"It's the best investment I ever made!" "Why haven't you bought a house yet? You know you're just throwing your money away on rent, right?" Has anyone ever said those things to you? I know I've heard them multiple times. From friends. From family. From strangers on the internet. From just about everyone.
As regular readers know, my wife and I bought a house for the first time ever just a couple of months ago. I already wrote about why we made the decision to buy a house right now and today I’d like to share some of the lessons I learned along the way. Because the truth is that while I’ve guided clients through this process before, going through it myself really hammered home the importance of a few big things. To be perfectly honest, I found the entire process of buying a house to be pretty brutal.
I have a client who works for Apple. He’s been there for years, loves his job, makes good money, and would like to spend the rest of his career there. He’s also fortunate enough to participate in a restricted stock program, which in his case means that he receives a pre-determined number of shares of Apple stock every six months. He’s taxed on the value of those shares, but other than that they are 100% his to do with as he pleases.
Muck Rack makes it simple to find people, tweets, or articles that mention any name, keyword, company, hashtag etc. We've compiled this guide to help you make the most of your search.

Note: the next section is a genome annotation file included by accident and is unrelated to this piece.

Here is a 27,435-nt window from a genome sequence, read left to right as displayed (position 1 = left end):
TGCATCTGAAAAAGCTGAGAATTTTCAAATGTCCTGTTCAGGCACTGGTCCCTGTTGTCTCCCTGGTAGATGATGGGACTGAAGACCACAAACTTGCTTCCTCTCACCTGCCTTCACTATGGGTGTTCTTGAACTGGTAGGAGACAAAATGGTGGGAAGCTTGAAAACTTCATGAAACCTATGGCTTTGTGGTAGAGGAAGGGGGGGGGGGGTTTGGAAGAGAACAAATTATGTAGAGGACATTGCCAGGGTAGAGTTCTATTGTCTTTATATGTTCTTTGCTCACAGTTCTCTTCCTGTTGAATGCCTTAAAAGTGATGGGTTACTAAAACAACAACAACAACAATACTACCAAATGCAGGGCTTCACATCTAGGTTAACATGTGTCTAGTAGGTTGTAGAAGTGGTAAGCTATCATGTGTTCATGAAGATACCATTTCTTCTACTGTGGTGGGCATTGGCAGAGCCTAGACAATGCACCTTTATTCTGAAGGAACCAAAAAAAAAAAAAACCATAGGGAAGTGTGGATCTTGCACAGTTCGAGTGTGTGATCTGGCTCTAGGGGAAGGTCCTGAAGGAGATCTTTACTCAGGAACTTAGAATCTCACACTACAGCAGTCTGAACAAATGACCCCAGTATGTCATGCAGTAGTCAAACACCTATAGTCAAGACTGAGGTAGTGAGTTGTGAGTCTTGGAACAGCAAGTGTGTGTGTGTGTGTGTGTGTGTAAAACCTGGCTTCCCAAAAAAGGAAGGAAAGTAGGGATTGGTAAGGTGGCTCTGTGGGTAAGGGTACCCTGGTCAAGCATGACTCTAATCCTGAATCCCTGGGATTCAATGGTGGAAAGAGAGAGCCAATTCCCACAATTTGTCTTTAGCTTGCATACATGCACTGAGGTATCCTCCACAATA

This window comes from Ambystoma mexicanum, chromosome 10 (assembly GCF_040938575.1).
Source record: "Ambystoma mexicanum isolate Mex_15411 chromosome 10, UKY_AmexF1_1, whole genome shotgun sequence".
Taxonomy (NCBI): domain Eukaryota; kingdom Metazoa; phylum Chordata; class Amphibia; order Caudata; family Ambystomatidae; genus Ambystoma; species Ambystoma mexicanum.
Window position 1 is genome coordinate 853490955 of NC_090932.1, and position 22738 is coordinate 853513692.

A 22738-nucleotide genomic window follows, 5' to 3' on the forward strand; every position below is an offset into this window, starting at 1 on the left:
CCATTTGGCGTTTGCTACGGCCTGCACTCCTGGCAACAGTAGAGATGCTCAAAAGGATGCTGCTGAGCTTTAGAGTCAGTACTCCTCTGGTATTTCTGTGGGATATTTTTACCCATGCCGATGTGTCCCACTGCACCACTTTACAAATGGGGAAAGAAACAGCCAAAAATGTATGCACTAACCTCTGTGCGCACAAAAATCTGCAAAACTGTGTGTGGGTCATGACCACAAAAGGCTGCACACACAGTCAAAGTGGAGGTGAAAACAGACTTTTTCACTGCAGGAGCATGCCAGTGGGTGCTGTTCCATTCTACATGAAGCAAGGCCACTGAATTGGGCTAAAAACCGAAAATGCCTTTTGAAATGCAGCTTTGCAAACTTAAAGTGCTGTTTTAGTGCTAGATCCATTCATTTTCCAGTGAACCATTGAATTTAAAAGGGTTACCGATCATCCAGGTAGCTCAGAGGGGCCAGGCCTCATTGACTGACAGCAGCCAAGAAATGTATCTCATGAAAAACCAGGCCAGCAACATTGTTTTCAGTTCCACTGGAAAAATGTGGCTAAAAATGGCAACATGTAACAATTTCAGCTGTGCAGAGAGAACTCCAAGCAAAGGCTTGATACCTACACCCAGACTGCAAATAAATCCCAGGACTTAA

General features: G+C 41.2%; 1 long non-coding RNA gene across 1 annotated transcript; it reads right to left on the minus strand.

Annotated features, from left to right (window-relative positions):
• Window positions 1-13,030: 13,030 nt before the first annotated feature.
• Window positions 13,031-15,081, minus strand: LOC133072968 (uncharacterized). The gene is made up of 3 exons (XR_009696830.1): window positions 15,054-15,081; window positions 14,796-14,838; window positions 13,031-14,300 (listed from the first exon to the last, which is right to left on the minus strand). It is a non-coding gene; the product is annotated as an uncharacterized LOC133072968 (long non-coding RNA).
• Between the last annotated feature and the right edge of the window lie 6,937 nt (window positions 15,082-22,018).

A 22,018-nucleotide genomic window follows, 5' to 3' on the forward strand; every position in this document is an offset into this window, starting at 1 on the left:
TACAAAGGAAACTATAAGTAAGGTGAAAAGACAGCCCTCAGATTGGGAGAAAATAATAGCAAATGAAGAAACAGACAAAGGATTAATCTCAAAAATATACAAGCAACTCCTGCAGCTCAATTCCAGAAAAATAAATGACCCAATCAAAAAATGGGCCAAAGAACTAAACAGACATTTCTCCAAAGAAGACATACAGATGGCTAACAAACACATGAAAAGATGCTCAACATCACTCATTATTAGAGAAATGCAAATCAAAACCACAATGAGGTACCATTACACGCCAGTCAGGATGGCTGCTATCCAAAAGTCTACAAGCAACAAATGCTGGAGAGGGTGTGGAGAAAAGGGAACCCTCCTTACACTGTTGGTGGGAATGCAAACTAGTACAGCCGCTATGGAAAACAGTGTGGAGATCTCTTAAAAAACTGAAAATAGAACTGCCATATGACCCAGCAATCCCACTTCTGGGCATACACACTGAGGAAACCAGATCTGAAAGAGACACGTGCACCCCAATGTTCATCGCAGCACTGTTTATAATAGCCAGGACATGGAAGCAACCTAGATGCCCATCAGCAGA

Selecting a term
Start searching tweets, articles from media outlets, articles mentioned in tweets, journalists'
names, titles and bios with some suggested searches:
Companies or Topics (e.g. iPhone, Microsoft)
Phrases (e.g. "cloud computing") — use quotes to keep the terms together
Twitter handles (e.g. @username) — returns those who have mentioned or replied to
Names (e.g. "David Pogue")
Hashtags (e.g. #sxsw, #london2012)
Bio details (e.g. vegan, Olympics, father)
Muck Rack's Advanced Search allows for many boolean operators.
Find results that mention multiple specified terms, use AND or
+. For example, ensure each result contains both Elon Musk and Mark Zuckerberg by
searching Obama AND Romney or Obama + Romney.
Use the operators OR or , to broaden your search when you'd like either of
multiple terms to appear in results. (This is the default behavior of our search when no operators
are used.) For example, search for democrat OR republican to find results that refer to
Democrats and/or Republicans.
Use NOT or - to subtract results from your search. For
example, searching Disney will yield results about the Walt Disney Company as well as Walt Disney
World Resort. To exclude mentions of Disney World, search for Disney -World or Disney
When using one of these operators with a phrase, enclose it in quotation marks. For example, you can
find results about smartphones excluding Apple's iPhone 4S by searching smartphone -"iPhone
Exact case matching or punctuation
If you're searching for a brand name or keyword that relies on specific punctuation marks or capitalization, you can
find results that match your exact query by adding matchcase: before the keyword you're searching for, like matchcase:E*TRADE .
Use parentheses to separate multiple
boolean phrases. For example, to find journalists talking about having fun in Disney World or
Disneyland, search for ("disney world" OR disneyland) AND fun.
An asterisk can be used to search for any variation of a root word truncated by the asterisk. For example, searching for admin* will return results for administrator, administration, administer, administered, etc.
A near operator is an AND operator where you can control the distance between the words. You can vary the distance the near operation uses by adding a forward slash and number (between 0-99) such as strawberries NEAR/10 "whipped cream", which means the strawberries must exist within 10 words of "whipped cream".